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How To Remake (i.e. Save) the History Major in 7 Steps

How To Remake (i.e. Save) the  History Major in 7 Steps

People often ask me how I might, for example, remake a college history major.  Given the drastic decline in students majoring in or even taking history courses, it's time to think about remaking history, not to train future professors of history (the replication model we are now in) but because history is a vital and important tool that we can all use and all need in every aspect of our lives.  We are easily duped, manipulated, or misinformed because we do not know how our particular historical moment is or is not different from previous ones. 

 

For those we are not on Twitter, this blog is cut-and-pasted from tweets, with a few additions, that show how the remarkable "1619 Project" produced by the NY Times could be turned into a major that is global, timeless, expansive, research based, and provides students with the kinds of essential skills that employers say are lacking in our test-based, teach-to-the-text, memory-based forms of learning.  This kind of history major isn't about repeating what an expert says it is about learning how to become an expert, learning how to use history well (sorting complex information, doing research, following a thread to find an answer, presenting that to others, understanding context, sorting real from fake news, and on and on).

From Tweets:  How To Remake (and Save) the History Major.  One Model, Many Possible Adaptations

1-People often ask me how I might, for example, remake a history major. Here's one example: Take the 1619 Project of NYT https://www.nytimes.com/interactive/2019/08/14/magazine/1619-america-slavery.html and build a whole year of history around it. Of course you need a research methods course, an archives course.  Go for it—based on that one amazing 1619 Project plus curiosity:  

  • What else happening in 1619 (and 1618, 1629 etc) in Spain, in Ghana, in China, in Portugal, among indigenous peoples throughout the Americas, etc? 
  • What did the world sound like, look like, taste like, feel like?
  • What did that country's map of the world look like then? What was their science and their math? Their music and their art and their dancing? 
  • Build a world!  And find your place in it. Where did your ancestors come from? What were they up to in 1619 . . . and what impact does that have on your life today? There will not be one answer. You won’t like everything you find. But you will learn.
  • And then the research question: even in this comprehensive 1619 Project lots of voices were left out--voices of scholars in this field, voices of other racial groups (what about the South Asians and Pacific Islanders who were crews on many of the slave ships? what about poor whites who were indentured servants? what about all women--even rich, white women--who could not vote, be represented on legal documents, collect their own wages)?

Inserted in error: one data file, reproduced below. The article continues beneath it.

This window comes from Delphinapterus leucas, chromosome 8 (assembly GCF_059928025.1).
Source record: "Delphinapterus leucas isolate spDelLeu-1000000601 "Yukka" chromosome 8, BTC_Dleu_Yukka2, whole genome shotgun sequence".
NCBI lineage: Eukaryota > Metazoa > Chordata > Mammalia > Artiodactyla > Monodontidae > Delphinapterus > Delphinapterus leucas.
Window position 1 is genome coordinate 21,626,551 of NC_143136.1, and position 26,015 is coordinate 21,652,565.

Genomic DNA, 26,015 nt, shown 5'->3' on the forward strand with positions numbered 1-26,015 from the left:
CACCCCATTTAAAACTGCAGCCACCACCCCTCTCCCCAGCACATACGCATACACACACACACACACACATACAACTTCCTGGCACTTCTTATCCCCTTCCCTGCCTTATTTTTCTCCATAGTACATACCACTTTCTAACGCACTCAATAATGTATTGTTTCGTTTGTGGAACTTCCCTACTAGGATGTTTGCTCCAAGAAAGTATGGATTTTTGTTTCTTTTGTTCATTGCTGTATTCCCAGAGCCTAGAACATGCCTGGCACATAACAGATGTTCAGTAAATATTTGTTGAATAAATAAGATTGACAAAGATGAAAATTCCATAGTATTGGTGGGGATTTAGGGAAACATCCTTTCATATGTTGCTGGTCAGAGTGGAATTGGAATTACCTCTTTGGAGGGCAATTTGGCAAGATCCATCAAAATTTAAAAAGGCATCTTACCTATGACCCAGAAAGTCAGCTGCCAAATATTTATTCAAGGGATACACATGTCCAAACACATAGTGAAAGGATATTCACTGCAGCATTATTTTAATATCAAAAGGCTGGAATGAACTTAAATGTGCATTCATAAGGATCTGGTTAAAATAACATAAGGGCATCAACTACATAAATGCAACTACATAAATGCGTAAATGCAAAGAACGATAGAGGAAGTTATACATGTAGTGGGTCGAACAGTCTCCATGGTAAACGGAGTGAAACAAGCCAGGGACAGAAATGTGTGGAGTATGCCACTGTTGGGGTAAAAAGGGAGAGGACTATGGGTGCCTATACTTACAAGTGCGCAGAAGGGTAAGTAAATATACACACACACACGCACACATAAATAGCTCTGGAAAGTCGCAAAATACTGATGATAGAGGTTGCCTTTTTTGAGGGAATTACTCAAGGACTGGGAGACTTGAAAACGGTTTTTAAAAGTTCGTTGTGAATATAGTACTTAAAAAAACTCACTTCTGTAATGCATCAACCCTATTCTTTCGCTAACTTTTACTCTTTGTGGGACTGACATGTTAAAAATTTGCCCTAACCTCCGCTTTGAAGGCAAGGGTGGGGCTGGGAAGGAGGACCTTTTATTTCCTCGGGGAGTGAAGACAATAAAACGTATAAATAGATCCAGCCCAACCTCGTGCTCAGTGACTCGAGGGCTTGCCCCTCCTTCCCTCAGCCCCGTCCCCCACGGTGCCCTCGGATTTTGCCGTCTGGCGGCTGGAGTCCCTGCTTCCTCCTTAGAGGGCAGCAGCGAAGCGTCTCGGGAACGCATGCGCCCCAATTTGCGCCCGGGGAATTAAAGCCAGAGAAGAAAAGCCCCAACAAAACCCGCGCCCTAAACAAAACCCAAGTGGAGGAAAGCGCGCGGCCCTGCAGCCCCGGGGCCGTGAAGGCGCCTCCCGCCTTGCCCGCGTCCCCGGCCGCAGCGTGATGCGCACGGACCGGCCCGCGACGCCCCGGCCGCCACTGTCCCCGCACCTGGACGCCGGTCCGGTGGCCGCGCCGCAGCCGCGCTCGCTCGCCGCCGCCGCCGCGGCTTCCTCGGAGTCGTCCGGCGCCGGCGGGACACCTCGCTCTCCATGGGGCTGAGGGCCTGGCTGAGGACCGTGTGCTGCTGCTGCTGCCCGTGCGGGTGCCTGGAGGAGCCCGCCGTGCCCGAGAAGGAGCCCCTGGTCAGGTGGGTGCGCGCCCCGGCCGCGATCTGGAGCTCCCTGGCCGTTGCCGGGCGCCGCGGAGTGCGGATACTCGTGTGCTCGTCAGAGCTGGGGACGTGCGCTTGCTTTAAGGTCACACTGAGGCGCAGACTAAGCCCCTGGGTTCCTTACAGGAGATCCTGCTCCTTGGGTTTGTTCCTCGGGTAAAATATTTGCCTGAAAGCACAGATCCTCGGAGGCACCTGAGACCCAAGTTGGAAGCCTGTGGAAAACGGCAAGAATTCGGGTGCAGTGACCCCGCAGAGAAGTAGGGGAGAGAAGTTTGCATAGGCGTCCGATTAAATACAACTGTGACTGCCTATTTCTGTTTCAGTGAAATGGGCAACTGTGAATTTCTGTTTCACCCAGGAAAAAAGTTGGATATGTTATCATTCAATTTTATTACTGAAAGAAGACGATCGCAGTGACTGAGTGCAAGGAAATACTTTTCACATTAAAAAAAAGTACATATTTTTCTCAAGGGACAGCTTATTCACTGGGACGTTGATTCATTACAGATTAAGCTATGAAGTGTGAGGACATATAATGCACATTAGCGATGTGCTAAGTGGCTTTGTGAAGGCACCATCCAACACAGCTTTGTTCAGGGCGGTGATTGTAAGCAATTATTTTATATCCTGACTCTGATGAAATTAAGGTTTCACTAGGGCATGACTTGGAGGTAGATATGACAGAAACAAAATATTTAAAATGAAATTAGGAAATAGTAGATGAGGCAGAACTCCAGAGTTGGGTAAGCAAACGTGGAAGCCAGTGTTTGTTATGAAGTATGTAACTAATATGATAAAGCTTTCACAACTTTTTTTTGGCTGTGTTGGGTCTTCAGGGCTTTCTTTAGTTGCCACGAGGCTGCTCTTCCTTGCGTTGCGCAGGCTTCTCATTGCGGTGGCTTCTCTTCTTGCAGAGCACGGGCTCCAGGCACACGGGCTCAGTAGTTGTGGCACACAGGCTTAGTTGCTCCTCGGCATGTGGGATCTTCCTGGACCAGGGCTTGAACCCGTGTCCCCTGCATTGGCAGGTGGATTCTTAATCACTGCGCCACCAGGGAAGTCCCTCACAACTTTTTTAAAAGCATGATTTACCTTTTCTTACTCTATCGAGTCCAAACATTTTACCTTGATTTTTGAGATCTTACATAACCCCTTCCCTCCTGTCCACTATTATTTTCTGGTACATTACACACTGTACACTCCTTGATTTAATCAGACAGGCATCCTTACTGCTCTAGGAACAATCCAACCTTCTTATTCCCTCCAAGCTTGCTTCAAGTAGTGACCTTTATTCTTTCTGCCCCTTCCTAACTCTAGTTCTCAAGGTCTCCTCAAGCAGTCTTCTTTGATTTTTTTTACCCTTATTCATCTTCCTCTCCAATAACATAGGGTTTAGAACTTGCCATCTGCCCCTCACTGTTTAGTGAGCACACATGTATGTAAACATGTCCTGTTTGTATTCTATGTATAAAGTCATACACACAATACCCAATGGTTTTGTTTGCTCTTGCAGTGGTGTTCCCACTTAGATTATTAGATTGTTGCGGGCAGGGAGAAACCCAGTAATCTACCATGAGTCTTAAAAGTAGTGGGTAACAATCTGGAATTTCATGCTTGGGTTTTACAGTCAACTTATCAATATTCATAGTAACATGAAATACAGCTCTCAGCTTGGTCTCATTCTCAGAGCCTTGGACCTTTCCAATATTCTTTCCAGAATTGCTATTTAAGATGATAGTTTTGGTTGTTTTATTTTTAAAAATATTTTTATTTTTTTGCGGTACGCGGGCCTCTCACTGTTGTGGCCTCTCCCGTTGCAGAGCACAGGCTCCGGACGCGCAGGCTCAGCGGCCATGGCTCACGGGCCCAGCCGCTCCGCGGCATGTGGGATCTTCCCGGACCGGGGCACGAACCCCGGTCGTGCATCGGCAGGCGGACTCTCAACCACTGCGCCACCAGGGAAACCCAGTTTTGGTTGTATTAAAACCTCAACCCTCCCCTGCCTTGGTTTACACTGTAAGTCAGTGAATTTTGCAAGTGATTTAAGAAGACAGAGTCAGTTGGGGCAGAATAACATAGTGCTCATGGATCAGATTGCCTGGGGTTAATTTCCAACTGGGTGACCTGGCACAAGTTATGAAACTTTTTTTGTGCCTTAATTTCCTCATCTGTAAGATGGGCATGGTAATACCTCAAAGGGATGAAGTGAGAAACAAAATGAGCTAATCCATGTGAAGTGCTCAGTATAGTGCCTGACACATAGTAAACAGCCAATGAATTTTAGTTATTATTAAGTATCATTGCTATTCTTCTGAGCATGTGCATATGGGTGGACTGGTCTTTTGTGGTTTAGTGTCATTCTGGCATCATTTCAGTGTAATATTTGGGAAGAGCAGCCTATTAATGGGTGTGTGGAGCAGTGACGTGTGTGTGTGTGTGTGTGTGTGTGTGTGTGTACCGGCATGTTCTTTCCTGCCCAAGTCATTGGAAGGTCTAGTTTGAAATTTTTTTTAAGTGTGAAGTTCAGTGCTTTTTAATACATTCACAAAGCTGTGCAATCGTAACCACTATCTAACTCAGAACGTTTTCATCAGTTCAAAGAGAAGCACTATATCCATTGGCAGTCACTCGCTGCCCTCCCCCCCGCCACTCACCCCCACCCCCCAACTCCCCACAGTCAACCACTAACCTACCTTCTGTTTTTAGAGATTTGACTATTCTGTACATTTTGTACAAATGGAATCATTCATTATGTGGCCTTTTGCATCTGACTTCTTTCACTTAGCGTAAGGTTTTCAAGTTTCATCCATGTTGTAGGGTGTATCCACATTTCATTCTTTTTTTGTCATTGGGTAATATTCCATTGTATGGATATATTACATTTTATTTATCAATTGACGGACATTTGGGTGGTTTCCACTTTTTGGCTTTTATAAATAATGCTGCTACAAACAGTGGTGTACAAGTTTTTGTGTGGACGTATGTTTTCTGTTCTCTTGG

• Ask tough questions. Don't settle for easy answers.  History = life.  Life = complex problems with no easy answers.  "Thinking like a historian" means making a story of available evidence . . . and that means leaving things out of the story.  What's left out here?  Be curious! Dig! Make your own story!

(NB:  The Pulitzer Center has partnered with the New York Times to make the entire 1619 Project available as a pdf along with resources, readings, teaching guides, and more.)

 

 

2-The brilliance of the NYT “1619 Project” is how it connects what happened in 1619 to the traffic jam you're in today in Atlanta. Literally. History is not a dead thing. Have students explore the rest of the world of 1619 and connect to today. Find the threads, pull and pull and pull and learn.

 

3-In the process, students learn to be historians, not just to learn from someone else's history, and they learn to ask deep, difficult, unanswerable questions, and to find links and causes and to debunk pseudocauses. They learn no one person has all the answers so they must share.

 

4-And think what it does to the profs too? This shakes up all the standard divisions of country and periodization while still honoring and valuing specialized knowledge. It revitalizes profs, challenges them, and brings them together for a common project.  Too often, the only time faculty members meet is at the department meeting where sometimes it feels like the only job is to defend turf (period and nation—“we need another 17th century France specialist!).  What if everyone who was teaching a part of the “1619 Project” sequence had a role in teaching—for a week or two—the methods course? Learn from one another . . . and from original research by your students.

 

 

5-The 1619 project is one example. In the one, same issue of the NYT, there's brilliant analysis of Gamergate that could form the start of a course, and of what's happening in South Asia (a different course). History is alive and well. Let students find it and learn!

 

6-You could do a parallel curriculum overhaul in the literature curriculum.  Same principle.  Example:  The great writer, Toni Morrison, passed away this week.  Her novels have as many threads to follow as the “1619 Project”—she read deeply, richly, everything.  Go for it.

 

 

7. James Baldwin wrote:  “You think your pain and your heartbreak are unprecedented in the history of the world, but then you read.”  Take that in.  But then you read . . .  (And I would say the same is true for joy and celebration. And then you read . . .

 

 

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